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Aric – How did you handle going back to school?

Aric – How did you handle going back to school?

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It was a small town, so it was almost a parade especially in a wheelchair. So, I had friends wanting to push me and I said, “no you can’t do it because I could fall out if you push,” different things, so it was a learning experience. But it was... Show More

It was a small town, so it was almost a parade especially in a wheelchair. So, I had friends wanting to push me and I said, “no you can’t do it because I could fall out if you push,” different things, so it was a learning experience. But it was easy because there were 60 people in my graduating class, so we all knew each other, and it was more just going, I say “back home.” One of the funniest things is in biology class, the teacher had a skeleton and said, “we’re going to learn about the spine.” And I raised my hand and said, “can I teach it?” And reluctantly, she goes, “sure.” So, I got to lead the class on that—what happened to me, how it affected the different body parts. And that was one of those an “aha” moments to me, to be able to share that with my other peers and friends in the classroom, as well the teachers. Because in the small town, there were no other disabled people except elderly, who may be in a wheelchair, or someone who may have been severely disabled and living in a nursing home. They just didn’t exist there.

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Aric – How did you handle going back to school?

Aric

Injured in 1983 at age 14, paraplegic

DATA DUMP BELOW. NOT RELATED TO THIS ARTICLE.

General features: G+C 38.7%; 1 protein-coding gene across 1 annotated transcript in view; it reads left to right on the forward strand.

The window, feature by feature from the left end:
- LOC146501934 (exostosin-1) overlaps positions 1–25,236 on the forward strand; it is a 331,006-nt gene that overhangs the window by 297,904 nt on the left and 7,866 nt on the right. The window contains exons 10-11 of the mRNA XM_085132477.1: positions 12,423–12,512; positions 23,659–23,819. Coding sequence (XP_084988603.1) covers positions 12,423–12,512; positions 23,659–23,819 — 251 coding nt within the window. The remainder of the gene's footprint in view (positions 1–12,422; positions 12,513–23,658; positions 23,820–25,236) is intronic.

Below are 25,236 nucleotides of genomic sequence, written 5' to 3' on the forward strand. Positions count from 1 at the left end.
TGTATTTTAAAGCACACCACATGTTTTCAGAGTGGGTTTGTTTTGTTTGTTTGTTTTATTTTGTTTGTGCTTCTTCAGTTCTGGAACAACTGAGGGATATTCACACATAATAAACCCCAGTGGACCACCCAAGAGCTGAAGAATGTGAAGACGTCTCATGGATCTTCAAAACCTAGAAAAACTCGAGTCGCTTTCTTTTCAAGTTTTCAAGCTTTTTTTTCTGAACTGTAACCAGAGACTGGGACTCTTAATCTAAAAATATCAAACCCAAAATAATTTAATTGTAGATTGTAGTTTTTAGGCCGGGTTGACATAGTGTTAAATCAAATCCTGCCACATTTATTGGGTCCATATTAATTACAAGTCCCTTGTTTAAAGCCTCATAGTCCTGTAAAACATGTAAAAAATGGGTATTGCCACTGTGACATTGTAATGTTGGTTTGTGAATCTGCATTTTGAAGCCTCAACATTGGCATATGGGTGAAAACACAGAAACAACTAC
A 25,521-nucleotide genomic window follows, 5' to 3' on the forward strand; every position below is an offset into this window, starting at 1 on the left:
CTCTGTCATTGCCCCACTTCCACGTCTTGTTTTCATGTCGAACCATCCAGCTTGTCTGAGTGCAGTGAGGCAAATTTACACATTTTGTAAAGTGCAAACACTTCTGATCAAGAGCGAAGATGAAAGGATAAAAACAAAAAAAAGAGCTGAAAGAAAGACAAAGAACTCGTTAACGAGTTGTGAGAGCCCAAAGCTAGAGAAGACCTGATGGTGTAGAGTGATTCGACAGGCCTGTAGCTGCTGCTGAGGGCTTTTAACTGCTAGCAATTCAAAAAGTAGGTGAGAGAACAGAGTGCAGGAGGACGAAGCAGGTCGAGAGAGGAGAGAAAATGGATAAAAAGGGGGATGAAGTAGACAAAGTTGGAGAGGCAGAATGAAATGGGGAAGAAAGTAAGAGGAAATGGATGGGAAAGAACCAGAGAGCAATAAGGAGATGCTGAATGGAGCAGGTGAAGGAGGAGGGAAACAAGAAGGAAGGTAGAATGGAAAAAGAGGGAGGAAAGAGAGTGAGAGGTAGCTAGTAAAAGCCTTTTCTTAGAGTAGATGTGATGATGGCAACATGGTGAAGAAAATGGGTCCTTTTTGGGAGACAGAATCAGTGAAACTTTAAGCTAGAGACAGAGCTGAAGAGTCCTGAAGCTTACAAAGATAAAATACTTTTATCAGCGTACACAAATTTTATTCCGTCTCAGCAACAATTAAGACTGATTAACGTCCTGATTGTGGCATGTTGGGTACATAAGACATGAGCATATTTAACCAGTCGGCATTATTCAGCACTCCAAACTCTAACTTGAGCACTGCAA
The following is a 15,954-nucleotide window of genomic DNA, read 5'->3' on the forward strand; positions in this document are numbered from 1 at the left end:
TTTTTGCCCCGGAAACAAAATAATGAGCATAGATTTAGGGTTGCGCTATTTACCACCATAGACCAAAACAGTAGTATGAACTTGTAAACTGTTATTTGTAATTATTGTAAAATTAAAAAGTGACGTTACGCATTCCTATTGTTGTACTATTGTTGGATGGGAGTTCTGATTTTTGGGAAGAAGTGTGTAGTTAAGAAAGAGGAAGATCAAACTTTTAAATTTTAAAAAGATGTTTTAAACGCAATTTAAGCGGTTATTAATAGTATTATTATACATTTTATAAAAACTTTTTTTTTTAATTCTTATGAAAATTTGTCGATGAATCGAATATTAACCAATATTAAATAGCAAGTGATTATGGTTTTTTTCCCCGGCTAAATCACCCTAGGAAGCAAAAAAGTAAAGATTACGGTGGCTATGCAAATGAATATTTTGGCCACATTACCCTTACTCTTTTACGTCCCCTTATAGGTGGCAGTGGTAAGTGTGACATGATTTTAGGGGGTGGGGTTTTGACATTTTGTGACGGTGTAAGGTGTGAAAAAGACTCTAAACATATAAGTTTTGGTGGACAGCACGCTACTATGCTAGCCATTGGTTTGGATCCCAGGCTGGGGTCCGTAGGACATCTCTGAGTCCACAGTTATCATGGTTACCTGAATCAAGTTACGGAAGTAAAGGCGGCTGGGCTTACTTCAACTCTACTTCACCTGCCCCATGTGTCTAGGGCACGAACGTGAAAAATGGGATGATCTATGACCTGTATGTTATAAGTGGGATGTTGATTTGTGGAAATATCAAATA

More Videos by Aric
Transcriptadd

It was a small town, so it was almost a parade especially in a wheelchair. So, I had friends wanting to push me and I said, “no you can’t do it because I could fall out if you push,” different things, so it was a learning experience. But it was easy because there were 60 people in my graduating class, so we all knew each other, and it was more just going, I say “back home.” One of the funniest things is in biology class, the teacher had a skeleton and said, “we’re going to learn about the spine.” And I raised my hand and said, “can I teach it?” And reluctantly, she goes, “sure.” So, I got to lead the class on that—what happened to me, how it affected the different body parts. And that was one of those an “aha” moments to me, to be able to share that with my other peers and friends in the classroom, as well the teachers. Because in the small town, there were no other disabled people except elderly, who may be in a wheelchair, or someone who may have been severely disabled and living in a nursing home. They just didn’t exist there.

Aric – How did you handle going back to school?
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